Congress should raise minimum wage
President Obama's call to increase the minimum wage from $7.25 to $9 an hour instantly produced the standard arguments for and against a higher minimum wage.
Those for it quite rightly say that someone working full-time can't support a family on 14,500 a year; those against it say that employers will compensate by hiring fewer people, thus hurting low-income workers.
Abundant study doesn't fully support either camp. More than half of minimum-wage workers are younger than 25, indicating that they are in entry-level or part-time jobs. But the record also shows that employers mostly absorb minimum wage increases and move on.
Actually, most economists say that the best way to help low-income workers is to expand the earned income tax credit, but that won't happen amid the current political environment because of its cost to the federal treasury.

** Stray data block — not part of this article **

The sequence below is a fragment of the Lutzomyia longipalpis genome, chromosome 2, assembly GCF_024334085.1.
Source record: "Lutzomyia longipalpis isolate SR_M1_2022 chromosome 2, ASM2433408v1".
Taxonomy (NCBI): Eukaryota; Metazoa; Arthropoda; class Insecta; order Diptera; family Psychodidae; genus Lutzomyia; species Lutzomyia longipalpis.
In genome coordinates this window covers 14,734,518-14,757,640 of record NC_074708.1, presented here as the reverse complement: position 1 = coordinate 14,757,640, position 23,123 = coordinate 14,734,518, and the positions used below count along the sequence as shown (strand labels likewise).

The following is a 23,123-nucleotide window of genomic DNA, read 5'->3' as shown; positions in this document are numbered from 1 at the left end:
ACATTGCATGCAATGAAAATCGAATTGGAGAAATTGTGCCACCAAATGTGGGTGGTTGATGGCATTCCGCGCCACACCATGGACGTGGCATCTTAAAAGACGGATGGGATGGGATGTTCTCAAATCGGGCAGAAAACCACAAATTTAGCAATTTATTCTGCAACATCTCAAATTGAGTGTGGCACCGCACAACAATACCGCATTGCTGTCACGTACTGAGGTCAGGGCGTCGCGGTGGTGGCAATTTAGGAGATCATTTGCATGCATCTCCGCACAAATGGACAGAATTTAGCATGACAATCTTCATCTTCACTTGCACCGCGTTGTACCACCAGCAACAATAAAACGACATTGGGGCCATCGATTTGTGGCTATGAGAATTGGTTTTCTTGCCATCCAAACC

Congress should raise the minimum wage, though, because the effect is broader. Minimum wage increases usually produce modest wage increases for low-income workers who earn more than the minimum and who are far more likely to be trying to support families.
Wage stagnation has been a serious problem for working-class families for many years. Congress should enact an increase in the minimum wage to put upward pressure on all wages on the lower end of the spectrum.